Peony is named after Paeon (also spelled Paean), a student of Asclepius, the Greek god of medicine and healing. They are also the 12th anniversary flower – because the peony symbolises honour, fortune, and a happy relationship.. It is the state flower of Indiana.
Peonies are native to China. They are highly valued there, and are often referred to as the “king of flowers”. They were the national flower prior to 1929, when they were replaced by the plum tree. Chinese name for the peony is ‘Sho Yu’ meaning “most beautiful”.
Herbaceous peonies (also known as bush peonies) die to the ground in Winter. They re-emerge in March, or when the snow melts. Many find that they are deer resistant, but not always. Peonies are long lived, minimal care plants.
Tree peonies are called tree peonies for the woody stems that they have. Tree peonies have woody stems that defoliate in the fall, but the woody stems stay intact, above the ground. They tend to bloom earlier and with larger flowers than the bush peony.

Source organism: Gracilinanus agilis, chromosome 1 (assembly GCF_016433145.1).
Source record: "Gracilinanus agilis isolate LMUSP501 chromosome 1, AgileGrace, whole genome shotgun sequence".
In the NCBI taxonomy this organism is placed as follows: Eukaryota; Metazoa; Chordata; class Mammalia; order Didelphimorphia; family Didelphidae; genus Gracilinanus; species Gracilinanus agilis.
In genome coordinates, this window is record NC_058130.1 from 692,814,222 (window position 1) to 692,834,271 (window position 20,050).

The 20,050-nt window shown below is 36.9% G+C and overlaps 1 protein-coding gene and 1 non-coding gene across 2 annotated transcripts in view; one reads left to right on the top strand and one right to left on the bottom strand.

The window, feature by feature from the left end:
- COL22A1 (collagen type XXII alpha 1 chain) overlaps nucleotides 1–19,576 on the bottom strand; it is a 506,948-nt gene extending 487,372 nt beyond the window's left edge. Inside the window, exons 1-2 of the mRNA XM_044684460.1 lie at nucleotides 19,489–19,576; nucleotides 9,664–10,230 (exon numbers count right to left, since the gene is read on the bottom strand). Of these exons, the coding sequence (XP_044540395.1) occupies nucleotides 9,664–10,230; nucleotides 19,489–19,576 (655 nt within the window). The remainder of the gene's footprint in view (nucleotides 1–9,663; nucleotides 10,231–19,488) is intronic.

Itoh or Intersectional peonies are a cross between the herbaceous (or bush) peony and the tree peony. These crosses have produced new, exciting colors. The plants have the lovely leaf form of the tree peonies, but die to the ground in the Winter. Since they are recent introductions and are still in short supply they command a high price.
Itoh Peonies derive its name from Japanese horticulturist, Dr. Toichi Itoh, who successfully created seven peony hybrids from a tree peony bred with an herbaceous peony. Dr. Itoh passed away before ever seeing his creations bloom. Years later, American horticulturist, Louis Smirnow bought some of these original Itoh peonies from Dr. Itoh’s widow and continued Itoh’s work.
Peonies like full sun, and though they can manage with half a day, they bloom best in a sunny spot. They come in every color except for blue. Pink, and white, are the most popular colours. Peonies can live upto a hundred years. In ancient times peonies were believed to relieve headaches and help with asthma.